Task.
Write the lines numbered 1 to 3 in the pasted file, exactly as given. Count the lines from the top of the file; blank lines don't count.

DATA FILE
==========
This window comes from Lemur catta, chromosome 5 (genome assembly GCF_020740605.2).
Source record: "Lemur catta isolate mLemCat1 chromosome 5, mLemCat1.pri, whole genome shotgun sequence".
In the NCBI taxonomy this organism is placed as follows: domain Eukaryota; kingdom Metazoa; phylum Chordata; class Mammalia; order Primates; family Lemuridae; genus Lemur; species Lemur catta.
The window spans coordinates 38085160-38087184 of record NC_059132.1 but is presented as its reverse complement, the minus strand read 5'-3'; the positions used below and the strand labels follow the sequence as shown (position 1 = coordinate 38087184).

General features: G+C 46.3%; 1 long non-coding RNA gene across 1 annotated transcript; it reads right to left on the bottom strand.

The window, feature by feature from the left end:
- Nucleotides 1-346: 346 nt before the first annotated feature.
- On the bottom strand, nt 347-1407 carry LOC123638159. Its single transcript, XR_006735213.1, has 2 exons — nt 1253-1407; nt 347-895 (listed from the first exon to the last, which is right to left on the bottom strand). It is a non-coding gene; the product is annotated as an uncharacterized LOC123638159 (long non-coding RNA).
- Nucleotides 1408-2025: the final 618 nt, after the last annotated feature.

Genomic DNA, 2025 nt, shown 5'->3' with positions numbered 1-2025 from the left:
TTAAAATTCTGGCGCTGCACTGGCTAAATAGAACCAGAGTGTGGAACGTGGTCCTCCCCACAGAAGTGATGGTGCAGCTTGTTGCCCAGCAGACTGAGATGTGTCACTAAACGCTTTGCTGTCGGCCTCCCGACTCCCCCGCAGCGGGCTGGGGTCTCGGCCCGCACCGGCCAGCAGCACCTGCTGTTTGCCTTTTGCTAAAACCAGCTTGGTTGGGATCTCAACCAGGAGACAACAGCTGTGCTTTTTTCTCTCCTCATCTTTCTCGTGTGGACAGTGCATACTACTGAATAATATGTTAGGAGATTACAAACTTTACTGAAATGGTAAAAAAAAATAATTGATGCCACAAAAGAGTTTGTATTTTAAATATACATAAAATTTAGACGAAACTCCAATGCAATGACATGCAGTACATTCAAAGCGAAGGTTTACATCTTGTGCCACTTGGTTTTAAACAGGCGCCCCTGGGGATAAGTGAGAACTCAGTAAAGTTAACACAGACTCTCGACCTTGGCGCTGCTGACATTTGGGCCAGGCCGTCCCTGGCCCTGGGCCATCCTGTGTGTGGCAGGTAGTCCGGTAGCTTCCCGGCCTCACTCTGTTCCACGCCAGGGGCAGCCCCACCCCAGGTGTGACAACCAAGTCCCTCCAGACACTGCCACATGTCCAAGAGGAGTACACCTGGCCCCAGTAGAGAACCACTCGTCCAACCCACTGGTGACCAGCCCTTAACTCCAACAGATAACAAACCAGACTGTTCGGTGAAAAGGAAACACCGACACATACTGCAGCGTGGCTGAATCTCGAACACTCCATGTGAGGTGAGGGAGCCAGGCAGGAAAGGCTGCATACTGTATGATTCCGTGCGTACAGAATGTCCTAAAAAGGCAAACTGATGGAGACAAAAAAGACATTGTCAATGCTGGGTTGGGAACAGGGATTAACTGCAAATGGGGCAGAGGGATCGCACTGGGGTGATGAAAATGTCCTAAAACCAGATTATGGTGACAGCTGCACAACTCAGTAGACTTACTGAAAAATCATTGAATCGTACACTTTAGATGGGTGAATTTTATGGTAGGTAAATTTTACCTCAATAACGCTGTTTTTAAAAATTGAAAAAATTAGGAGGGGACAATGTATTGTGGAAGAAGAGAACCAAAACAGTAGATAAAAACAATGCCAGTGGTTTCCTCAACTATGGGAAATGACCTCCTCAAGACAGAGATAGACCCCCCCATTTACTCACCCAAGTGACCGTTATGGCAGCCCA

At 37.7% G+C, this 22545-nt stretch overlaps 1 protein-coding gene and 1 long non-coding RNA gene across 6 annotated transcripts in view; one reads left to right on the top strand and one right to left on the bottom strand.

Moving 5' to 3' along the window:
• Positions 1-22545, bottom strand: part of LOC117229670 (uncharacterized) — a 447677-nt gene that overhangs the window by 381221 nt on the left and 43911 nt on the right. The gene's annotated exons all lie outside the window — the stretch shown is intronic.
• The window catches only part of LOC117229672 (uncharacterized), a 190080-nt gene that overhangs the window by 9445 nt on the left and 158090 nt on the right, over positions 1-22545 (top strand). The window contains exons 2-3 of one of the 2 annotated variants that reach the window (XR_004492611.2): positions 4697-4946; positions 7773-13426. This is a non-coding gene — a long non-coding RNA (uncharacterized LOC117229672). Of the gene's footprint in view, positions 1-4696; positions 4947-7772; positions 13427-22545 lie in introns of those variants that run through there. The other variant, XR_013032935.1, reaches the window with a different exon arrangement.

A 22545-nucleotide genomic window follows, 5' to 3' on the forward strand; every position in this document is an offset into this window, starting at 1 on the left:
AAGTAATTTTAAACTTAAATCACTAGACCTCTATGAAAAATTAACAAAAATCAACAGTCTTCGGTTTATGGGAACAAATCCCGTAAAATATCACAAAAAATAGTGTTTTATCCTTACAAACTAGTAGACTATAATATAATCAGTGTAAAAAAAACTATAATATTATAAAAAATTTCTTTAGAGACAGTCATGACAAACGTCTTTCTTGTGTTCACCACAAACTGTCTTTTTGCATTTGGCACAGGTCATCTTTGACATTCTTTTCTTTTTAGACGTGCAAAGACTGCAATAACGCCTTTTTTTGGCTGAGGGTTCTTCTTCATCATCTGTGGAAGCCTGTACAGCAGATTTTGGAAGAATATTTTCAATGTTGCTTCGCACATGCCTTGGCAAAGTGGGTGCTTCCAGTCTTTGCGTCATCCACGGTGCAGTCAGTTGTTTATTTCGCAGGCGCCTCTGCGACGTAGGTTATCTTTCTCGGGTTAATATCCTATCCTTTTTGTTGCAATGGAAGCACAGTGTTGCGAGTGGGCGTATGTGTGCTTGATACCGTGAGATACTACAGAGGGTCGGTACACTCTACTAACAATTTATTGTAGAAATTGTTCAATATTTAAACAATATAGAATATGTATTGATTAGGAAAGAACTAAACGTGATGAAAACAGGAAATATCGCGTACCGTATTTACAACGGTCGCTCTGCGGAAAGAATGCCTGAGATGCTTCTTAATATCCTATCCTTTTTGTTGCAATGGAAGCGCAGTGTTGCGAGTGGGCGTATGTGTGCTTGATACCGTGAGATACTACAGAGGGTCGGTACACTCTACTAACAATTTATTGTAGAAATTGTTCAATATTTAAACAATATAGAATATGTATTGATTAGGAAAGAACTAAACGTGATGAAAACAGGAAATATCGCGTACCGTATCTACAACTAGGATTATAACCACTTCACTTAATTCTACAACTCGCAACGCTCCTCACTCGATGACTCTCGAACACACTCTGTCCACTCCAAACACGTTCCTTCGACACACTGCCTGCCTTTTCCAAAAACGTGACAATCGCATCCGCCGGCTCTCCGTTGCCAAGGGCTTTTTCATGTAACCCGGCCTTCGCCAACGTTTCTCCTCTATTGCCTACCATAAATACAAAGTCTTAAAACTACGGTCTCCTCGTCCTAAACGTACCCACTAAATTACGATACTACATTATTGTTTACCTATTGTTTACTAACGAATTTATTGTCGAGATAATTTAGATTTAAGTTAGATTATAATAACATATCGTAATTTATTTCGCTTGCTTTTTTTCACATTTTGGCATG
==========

This window comes from Lemur catta, chromosome 5 (genome assembly GCF_020740605.2).
Source record: "Lemur catta isolate mLemCat1 chromosome 5, mLemCat1.pri, whole genome shotgun sequence".
In the NCBI taxonomy this organism is placed as follows: domain Eukaryota; kingdom Metazoa; phylum Chordata; class Mammalia; order Primates; family Lemuridae; genus Lemur; species Lemur catta.